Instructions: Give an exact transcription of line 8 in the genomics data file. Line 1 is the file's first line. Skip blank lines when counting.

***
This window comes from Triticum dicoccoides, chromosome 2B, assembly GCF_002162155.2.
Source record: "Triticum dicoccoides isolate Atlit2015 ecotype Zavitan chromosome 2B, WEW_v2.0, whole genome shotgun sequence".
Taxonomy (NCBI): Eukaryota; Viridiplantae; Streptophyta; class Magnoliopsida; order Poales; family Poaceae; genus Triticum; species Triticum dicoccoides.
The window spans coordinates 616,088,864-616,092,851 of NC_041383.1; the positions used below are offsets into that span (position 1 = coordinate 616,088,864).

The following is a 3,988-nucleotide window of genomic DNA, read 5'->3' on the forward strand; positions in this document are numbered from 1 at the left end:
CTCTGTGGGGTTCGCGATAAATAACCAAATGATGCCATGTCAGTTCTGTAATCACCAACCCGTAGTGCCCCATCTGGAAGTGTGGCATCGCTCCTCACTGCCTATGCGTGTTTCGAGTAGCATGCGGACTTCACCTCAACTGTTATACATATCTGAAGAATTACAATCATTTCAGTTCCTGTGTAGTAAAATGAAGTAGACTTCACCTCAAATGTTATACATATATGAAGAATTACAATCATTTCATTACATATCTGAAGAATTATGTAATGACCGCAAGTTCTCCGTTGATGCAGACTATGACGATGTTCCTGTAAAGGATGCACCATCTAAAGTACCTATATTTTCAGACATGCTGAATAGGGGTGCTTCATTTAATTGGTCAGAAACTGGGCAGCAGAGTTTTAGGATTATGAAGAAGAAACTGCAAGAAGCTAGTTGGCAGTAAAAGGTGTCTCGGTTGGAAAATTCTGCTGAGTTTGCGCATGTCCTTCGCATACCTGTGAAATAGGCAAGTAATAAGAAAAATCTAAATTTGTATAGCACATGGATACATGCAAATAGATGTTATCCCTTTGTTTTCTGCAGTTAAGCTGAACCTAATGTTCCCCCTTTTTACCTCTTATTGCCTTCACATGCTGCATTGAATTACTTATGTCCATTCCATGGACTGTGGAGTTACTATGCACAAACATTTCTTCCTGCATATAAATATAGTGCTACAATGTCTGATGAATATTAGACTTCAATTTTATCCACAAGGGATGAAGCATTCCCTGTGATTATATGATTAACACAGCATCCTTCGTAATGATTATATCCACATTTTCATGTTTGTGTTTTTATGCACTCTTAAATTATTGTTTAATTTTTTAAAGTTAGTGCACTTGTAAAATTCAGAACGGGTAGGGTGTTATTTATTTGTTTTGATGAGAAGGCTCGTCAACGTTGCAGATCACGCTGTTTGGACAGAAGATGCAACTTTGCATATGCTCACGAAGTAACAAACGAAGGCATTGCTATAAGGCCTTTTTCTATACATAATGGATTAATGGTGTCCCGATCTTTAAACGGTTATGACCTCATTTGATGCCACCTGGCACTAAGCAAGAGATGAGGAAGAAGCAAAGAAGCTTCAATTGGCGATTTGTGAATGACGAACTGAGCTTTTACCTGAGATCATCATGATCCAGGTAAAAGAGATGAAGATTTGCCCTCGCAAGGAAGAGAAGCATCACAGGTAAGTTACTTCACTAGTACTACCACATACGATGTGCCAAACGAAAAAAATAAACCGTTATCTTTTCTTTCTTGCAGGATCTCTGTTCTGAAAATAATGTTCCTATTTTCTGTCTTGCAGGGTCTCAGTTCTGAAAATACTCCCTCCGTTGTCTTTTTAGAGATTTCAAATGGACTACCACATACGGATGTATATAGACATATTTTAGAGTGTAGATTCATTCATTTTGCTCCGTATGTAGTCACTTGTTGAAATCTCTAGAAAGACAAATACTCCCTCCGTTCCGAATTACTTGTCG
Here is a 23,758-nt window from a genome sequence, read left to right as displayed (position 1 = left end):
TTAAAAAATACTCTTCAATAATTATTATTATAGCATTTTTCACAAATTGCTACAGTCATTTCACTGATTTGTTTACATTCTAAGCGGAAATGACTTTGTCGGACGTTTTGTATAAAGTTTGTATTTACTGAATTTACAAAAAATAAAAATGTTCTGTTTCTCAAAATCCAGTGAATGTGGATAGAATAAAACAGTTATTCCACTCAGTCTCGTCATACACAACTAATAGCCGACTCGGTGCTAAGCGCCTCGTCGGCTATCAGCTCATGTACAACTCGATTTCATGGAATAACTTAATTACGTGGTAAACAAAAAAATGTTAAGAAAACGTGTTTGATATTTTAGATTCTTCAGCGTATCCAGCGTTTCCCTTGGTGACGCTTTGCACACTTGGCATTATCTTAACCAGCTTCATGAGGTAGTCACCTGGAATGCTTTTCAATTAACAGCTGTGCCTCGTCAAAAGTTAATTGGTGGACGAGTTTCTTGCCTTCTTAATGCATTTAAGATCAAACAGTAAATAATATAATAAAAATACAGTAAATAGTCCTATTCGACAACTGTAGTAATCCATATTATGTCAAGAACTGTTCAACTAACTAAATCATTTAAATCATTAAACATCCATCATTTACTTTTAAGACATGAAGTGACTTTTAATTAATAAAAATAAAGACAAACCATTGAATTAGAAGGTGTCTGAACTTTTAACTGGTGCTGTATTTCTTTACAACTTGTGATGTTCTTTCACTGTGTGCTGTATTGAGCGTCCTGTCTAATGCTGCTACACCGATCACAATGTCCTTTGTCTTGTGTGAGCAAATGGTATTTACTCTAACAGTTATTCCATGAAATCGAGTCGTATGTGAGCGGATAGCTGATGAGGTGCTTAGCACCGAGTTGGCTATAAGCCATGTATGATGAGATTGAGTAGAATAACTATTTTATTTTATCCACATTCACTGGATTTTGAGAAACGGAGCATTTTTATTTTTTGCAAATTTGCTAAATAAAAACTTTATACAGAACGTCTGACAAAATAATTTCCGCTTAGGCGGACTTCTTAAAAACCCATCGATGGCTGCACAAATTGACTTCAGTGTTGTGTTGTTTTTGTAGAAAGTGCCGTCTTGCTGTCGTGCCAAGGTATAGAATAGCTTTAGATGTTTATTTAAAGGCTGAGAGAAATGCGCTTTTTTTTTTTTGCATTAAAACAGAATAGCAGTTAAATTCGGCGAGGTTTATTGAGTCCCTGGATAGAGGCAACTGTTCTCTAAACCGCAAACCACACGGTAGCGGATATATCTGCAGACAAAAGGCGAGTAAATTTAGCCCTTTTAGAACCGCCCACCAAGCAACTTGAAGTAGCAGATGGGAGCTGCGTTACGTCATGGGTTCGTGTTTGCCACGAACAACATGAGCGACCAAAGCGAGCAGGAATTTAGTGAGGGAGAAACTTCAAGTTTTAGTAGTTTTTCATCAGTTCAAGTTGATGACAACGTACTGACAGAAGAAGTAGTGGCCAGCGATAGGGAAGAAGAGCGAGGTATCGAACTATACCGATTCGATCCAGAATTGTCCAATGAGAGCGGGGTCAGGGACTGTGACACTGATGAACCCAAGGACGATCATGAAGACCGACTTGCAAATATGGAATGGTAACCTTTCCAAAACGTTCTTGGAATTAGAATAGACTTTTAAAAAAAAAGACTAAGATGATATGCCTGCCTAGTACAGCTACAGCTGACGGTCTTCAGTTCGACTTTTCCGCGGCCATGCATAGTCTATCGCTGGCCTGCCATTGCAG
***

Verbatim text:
TTAAAAAATACTCTTCAATAATTATTATTATAGCATTTTTCACAAATTGCTACAGTCATTTCACTGATTTGTTTACATTCTAAGCGGAAATGACTTTGTCGGACGTTTTGTATAAAGTTTGTATTTACTGAATTTACAAAAAATAAAAATGTTCTGTTTCTCAAAATCCAGTGAATGTGGATAGAATAAAACAGTTATTCCACTCAGTCTCGTCATACACAACTAATAGCCGACTCGGTGCTAAGCGCCTCGTCGGCTATCAGCTCATGTACAACTCGATTTCATGGAATAACTTAATTACGTGGTAAACAAAAAAATGTTAAGAAAACGTGTTTGATATTTTAGATTCTTCAGCGTATCCAGCGTTTCCCTTGGTGACGCTTTGCACACTTGGCATTATCTTAACCAGCTTCATGAGGTAGTCACCTGGAATGCTTTTCAATTAACAGCTGTGCCTCGTCAAAAGTTAATTGGTGGACGAGTTTCTTGCCTTCTTAATGCATTTAAGATCAAACAGTAAATAATATAATAAAAATACAGTAAATAGTCCTATTCGACAACTGTAGTAATCCATATTATGTCAAGAACTGTTCAACTAACTAAATCATTTAAATCATTAAACATCCATCATTTACTTTTAAGACATGAAGTGACTTTTAATTAATAAAAATAAAGACAAACCATTGAATTAGAAGGTGTCTGAACTTTTAACTGGTGCTGTATTTCTTTACAACTTGTGATGTTCTTTCACTGTGTGCTGTATTGAGCGTCCTGTCTAATGCTGCTACACCGATCACAATGTCCTTTGTCTTGTGTGAGCAAATGGTATTTACTCTAACAGTTATTCCATGAAATCGAGTCGTATGTGAGCGGATAGCTGATGAGGTGCTTAGCACCGAGTTGGCTATAAGCCATGTATGATGAGATTGAGTAGAATAACTATTTTATTTTATCCACATTCACTGGATTTTGAGAAACGGAGCATTTTTATTTTTTGCAAATTTGCTAAATAAAAACTTTATACAGAACGTCTGACAAAATAATTTCCGCTTAGGCGGACTTCTTAAAAACCCATCGATGGCTGCACAAATTGACTTCAGTGTTGTGTTGTTTTTGTAGAAAGTGCCGTCTTGCTGTCGTGCCAAGGTATAGAATAGCTTTAGATGTTTATTTAAAGGCTGAGAGAAATGCGCTTTTTTTTTTTTGCATTAAAACAGAATAGCAGTTAAATTCGGCGAGGTTTATTGAGTCCCTGGATAGAGGCAACTGTTCTCTAAACCGCAAACCACACGGTAGCGGATATATCTGCAGACAAAAGGCGAGTAAATTTAGCCCTTTTAGAACCGCCCACCAAGCAACTTGAAGTAGCAGATGGGAGCTGCGTTACGTCATGGGTTCGTGTTTGCCACGAACAACATGAGCGACCAAAGCGAGCAGGAATTTAGTGAGGGAGAAACTTCAAGTTTTAGTAGTTTTTCATCAGTTCAAGTTGATGACAACGTACTGACAGAAGAAGTAGTGGCCAGCGATAGGGAAGAAGAGCGAGGTATCGAACTATACCGATTCGATCCAGAATTGTCCAATGAGAGCGGGGTCAGGGACTGTGACACTGATGAACCCAAGGACGATCATGAAGACCGACTTGCAAATATGGAATGGTAACCTTTCCAAAACGTTCTTGGAATTAGAATAGACTTTTAAAAAAAAAGACTAAGATGATATGCCTGCCTAGTACAGCTACAGCTGACGGTCTTCAGTTCGACTTTTCCGCGGCCATGCATAGTCTATCGCTGGCCTGCCATTGCAG